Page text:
Today, I spoke to three people who are getting exhausted by their job search.
Two are on the East Coast, one on the West Coast. All are very good at what they do, and have marketable skills. Well-spoken, articulate and bright, these people (one a man, two are women) are experienced, skilled, and effective. They all have gone on many interviews – first, second, third and more. Yet many months later, none have gotten an offer.
Understandably, they are discouraged. It is really hard for them to have confidence that they will eventually find a job.
I remember my 2 year long job search. It was an emotional roller coaster. I’d apply for a really interesting job, get an interview, and then not hear anything. Big high and big crash. Eventually, I couldn’t sustain that level of emotion, and things evened out. I wouldn’t get so high nor would I go so low. I arrived at a place of putting one foot in front of the other, doing the next right thing that came along. I also got to the point of accepting that eventually I would find something. It was inevitable, just not in my time frame.
One person is reading about what he’s doing wrong in his search. Another is trying to figure out what she is doing wrong. And the third doubts her ability to ever land something.
My take is that they are doing everything pretty much right. Sure, there’s some fine-tuning they can do – changes in sentence structure in followup letters, more enthusiasm for the company, talking more about how they can add value to the company. But basically, they are doing everything they can do.
Why are they not landing a job? Somehow they have not found the “right fit.” I know that sounds easy to say, and just a bit pat.
When I talk to each of them, they admit that the jobs were not the right fit for them. They had doubts about each position – some substantive and real (e.g. compensation, role or company culture not matching their ‘must haves’), and others more nebulous (e.g. everyone is much younger/older than me, the position isn’t well-enough defined).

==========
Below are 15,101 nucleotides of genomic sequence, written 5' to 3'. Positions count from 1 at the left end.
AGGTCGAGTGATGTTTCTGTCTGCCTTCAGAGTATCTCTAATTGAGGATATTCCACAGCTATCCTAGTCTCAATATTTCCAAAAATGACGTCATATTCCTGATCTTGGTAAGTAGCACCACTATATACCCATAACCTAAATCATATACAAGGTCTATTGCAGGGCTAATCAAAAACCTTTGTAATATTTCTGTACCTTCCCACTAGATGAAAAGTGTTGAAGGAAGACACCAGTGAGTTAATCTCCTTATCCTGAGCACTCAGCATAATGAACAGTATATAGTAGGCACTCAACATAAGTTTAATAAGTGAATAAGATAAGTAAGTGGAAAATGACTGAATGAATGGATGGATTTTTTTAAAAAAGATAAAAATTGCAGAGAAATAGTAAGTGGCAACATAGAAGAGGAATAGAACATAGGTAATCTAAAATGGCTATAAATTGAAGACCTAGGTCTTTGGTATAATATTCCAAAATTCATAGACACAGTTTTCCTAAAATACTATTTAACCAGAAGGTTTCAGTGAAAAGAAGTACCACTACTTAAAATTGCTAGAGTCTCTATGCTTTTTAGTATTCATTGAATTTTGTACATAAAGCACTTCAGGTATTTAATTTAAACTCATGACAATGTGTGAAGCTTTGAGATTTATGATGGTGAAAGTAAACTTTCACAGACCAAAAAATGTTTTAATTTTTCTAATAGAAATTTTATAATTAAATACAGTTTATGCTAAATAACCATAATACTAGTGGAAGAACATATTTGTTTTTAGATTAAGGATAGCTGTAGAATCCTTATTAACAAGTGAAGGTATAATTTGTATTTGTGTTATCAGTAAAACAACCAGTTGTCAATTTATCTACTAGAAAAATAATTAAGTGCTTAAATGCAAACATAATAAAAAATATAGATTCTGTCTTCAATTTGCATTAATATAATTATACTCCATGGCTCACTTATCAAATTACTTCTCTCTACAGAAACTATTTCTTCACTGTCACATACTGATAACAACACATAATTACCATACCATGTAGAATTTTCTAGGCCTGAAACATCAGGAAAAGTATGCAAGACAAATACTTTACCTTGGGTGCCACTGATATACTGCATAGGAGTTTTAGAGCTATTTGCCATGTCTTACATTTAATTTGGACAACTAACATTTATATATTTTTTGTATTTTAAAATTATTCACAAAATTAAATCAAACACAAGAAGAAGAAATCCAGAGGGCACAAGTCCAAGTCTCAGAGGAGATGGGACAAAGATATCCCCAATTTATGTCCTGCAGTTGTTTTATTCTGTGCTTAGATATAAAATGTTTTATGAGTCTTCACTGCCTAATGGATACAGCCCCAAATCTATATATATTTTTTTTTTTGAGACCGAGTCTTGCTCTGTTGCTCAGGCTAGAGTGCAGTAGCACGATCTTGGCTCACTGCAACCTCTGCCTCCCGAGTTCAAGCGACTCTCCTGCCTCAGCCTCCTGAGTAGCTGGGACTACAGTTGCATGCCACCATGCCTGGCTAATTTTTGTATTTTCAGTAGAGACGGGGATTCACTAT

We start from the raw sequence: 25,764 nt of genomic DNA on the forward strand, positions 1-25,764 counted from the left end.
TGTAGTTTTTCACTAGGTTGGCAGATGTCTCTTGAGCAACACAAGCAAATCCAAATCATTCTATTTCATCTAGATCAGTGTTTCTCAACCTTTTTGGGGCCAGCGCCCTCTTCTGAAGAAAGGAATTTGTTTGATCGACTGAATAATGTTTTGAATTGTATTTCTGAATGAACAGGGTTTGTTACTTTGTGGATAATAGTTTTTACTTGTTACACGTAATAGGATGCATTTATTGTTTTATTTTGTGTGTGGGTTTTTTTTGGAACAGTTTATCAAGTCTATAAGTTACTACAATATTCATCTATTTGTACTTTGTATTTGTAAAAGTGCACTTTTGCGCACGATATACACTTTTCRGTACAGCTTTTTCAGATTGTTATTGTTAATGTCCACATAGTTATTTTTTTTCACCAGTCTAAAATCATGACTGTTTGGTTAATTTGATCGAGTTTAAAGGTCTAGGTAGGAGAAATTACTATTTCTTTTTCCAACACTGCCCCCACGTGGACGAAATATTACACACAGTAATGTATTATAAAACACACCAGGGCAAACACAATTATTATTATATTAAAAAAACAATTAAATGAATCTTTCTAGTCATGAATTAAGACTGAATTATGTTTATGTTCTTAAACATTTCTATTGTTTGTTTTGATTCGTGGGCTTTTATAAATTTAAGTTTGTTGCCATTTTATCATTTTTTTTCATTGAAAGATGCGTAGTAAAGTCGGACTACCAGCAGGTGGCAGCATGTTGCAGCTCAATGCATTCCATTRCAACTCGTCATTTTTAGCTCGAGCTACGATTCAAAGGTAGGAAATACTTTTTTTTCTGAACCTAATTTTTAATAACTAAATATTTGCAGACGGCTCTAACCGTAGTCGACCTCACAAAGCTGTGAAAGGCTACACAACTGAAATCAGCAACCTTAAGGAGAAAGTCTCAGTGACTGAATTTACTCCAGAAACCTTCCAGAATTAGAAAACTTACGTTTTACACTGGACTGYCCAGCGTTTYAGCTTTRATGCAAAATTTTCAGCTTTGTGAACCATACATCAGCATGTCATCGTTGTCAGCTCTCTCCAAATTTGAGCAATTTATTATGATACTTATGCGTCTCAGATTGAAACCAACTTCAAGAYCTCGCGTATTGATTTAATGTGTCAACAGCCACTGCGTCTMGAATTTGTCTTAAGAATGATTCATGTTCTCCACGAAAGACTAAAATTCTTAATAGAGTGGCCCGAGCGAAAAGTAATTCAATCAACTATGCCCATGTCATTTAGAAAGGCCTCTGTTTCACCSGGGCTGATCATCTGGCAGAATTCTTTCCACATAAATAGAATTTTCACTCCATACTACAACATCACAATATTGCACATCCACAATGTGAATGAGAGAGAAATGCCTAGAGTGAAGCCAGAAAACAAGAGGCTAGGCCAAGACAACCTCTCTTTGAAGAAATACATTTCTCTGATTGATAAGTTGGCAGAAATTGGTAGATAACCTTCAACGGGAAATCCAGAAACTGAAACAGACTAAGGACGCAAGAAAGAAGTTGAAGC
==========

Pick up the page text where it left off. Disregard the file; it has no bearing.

Perhaps they need to ignore those doubts. Perhaps they need to “act as if” they are completely enthusiastic. Doubts have a way of seeping into conversations and making employers doubtful about the candidate. I learned to be positive and enthusiastic throughout the interview process. I still didn’t get offers, more’s the pity, yet I felt better about myself and was better able to say “it wasn’t the right fit” because I knew I’d done all I could do.
Perhaps they need to have more confidence. It’s very hard to have confidence in yourself when you keep getting rejections. I used to say “how can they expect me to put my best foot forward when I feel terrible about myself and my job?” Yet it is confidence in one’s ability to do the job that often convinces employers to pick you. My 2 year job search came to an end when I went to a second interview – months after the first one – and walked in the room thinking “they want to hire someone, they need to hire someone. Why not me? I can do everything they want, whether they think so or not. I know I can.” And I maintained that confidence throughout the interview and the rest of the process – that resulted in my getting an offer. At last! And just in the nick of time, too.
Unquestionably, they need to keep going, and leave no stone unturned in the search.
I encourage them to dig deep for confidence, based on what they’ve accomplished and know they can do. Ignore the voices in their heads that say “you can’t do this” or “you won’t like this” or “who do you think you are?” – all those negative, undermining voices that leave one feeling despair, anxiety, and fear. Those voices aren’t telling the truth. The truth is these three people and all of you have terrific abilities. The truth is that you will find the right fit. Keep putting one foot in front of the other.
And stop listening to people who are less than supportive (“you STILL don’t have a job?”) or anxious for you (“have you tried this? or this? or this?” – gee, no, that never occurred to me.) Go where it’s warm, where people encourage and support you and remind you of how good you really are.
Most of all, believe that it is inevitable for you to find the right position. I did, and so have many other people.
How do you sustain yourself during a long job search?